Appendix A shows that in comparison to its major competitors in the Personal Care segment (Avon and Mary Kay) DBK is behind in all areas (sales, market share, # of representatives and commission rates). This can be explicable by the fact, that the competitors are much longer in the business than DBK. However, this implies, that Kate Creevey needs to ensure that the company is further growing, to endure its continuance in the market. The SWOT-Analysis exhibits, that the occurring threats can all be shunned, when adapting the compensation structure as mentioned above (for a more detailed delineation see KPI-Analysis).
The opportunity of having a greater pool of prospective recruits to choose from is positive. As this implies, if DBK manages to successfully employ plenty new sales representatives, it will have a good basis of jobholders to further grow its business, due to the fact that DBK’s attrition rate is very low. DBK needs to reduce its weakness, that most of their sales representatives have no experience in sales by make use of trainers (see KPI-Analysis), in order to share in the high potential of direct sales customers. KPI-Analysis
Appendix B clearly shows, that from a sales representative’s point of view it does not pay to build a team. Assuming that a successful sales representative, who is in the company for about 2 years (meaning that his own sales are still on the rise of 20% annually and not declining, because he is shorter than 5 years in the company), acquires one sales representative in his circle of friends, it can be seen that already in their first month, let alone year together, it diminishes the sales of the leader. The more members he accepts in his team, the greater are his losses from his own revenue and hence, his profit.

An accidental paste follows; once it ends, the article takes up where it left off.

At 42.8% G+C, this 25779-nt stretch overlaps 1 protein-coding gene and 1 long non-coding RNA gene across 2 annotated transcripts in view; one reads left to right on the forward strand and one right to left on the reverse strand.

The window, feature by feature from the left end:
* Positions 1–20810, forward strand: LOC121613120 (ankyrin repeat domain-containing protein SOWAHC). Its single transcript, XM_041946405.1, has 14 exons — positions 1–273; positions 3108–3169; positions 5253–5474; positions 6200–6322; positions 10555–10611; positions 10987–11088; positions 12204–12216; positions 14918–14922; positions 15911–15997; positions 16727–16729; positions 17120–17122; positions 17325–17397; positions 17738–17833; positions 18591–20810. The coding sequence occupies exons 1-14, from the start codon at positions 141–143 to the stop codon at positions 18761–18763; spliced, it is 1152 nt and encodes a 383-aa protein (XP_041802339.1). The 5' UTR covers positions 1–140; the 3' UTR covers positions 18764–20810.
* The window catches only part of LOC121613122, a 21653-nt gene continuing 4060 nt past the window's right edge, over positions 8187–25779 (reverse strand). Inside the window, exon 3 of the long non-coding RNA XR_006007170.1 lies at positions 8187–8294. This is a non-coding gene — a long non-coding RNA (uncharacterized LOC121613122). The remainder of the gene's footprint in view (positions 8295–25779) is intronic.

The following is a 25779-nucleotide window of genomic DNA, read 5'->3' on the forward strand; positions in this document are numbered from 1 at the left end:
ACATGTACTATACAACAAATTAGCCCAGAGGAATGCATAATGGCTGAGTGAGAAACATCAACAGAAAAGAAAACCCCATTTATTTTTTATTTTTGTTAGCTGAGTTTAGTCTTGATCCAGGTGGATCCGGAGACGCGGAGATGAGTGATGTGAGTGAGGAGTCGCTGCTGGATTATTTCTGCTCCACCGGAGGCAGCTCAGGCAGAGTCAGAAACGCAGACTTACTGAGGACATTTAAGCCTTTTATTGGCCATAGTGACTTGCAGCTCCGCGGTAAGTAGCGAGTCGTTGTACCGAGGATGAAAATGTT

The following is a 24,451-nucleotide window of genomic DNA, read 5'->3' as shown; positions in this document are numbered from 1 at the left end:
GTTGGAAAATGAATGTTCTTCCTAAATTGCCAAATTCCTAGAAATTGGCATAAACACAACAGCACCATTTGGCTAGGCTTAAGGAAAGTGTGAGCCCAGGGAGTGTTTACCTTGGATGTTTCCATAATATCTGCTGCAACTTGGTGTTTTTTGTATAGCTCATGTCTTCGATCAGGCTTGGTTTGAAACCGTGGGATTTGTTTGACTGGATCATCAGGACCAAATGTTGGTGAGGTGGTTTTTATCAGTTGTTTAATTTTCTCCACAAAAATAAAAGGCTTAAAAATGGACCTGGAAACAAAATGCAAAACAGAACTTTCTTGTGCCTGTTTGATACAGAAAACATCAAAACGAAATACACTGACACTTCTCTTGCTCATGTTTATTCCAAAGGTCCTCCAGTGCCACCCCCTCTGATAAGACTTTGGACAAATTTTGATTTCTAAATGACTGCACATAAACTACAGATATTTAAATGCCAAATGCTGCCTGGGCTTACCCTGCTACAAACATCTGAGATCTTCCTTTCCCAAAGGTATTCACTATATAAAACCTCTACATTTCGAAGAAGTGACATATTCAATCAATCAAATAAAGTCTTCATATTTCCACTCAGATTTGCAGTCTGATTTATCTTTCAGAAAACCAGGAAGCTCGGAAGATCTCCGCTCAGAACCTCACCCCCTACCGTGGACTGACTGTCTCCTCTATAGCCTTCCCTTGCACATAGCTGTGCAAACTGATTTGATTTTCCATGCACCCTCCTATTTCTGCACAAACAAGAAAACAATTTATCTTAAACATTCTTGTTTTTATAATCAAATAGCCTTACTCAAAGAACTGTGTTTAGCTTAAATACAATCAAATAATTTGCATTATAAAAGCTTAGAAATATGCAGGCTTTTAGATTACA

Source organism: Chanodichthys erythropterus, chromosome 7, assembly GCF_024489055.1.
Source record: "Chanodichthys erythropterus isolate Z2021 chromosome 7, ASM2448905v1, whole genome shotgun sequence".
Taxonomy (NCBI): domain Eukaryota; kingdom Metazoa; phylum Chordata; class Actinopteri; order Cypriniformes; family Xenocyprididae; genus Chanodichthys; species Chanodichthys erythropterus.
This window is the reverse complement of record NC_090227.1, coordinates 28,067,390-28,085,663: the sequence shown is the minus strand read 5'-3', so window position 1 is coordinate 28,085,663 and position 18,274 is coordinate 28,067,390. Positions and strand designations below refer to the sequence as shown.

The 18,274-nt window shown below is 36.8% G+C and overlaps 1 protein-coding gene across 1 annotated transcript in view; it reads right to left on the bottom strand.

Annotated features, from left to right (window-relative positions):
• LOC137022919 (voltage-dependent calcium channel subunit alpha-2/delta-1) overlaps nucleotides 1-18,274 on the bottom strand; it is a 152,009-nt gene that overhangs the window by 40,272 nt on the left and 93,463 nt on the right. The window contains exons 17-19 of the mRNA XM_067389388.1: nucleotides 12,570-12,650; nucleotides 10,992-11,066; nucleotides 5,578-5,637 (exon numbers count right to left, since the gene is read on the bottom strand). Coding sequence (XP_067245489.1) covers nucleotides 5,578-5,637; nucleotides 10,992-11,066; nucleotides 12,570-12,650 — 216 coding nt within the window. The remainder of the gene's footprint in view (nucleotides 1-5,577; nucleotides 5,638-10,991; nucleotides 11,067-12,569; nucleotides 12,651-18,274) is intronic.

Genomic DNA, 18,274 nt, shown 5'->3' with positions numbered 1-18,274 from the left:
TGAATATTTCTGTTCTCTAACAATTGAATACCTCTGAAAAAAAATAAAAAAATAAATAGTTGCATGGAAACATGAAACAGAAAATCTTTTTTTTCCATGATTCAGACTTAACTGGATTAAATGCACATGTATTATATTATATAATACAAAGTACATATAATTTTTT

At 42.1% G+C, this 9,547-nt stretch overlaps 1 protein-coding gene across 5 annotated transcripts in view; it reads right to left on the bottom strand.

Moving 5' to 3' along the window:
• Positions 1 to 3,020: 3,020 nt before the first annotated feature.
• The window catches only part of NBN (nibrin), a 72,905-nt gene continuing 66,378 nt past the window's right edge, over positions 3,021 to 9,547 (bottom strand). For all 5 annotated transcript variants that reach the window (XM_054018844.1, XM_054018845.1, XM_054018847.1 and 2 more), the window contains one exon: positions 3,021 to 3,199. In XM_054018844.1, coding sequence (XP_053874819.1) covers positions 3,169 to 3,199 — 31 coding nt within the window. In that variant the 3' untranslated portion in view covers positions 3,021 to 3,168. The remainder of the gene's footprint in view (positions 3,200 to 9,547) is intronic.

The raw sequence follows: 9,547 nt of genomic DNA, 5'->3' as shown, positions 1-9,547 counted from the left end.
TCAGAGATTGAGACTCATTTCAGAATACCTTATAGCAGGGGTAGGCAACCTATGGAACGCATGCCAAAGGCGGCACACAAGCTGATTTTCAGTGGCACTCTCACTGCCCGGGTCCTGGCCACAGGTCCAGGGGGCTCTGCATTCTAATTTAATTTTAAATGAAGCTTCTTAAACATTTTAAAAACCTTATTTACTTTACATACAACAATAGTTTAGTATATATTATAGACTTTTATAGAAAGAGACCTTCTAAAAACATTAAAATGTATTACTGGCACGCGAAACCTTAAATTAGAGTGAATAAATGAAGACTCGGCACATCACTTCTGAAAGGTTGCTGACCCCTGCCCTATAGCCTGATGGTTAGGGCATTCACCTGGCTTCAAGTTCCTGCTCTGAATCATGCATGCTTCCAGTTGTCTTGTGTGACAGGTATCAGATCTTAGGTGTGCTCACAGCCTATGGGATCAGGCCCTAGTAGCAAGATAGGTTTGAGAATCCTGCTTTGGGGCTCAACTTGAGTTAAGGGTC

This is amplified with the number of years the team works together (in Appendix B, there is the assumption made, that the prospective recruits will be three years in the company, as this is the average duration of employment of a sales representative). The pure adjustment of commission rates to solve this problem would mean that DBK must raise them up beyond 50% – which is the maximum in the industry standard – to avoid the aforementioned effect. Appendix C illustrates an alternative approach (as a possible example), which has been calculated by an iterative process.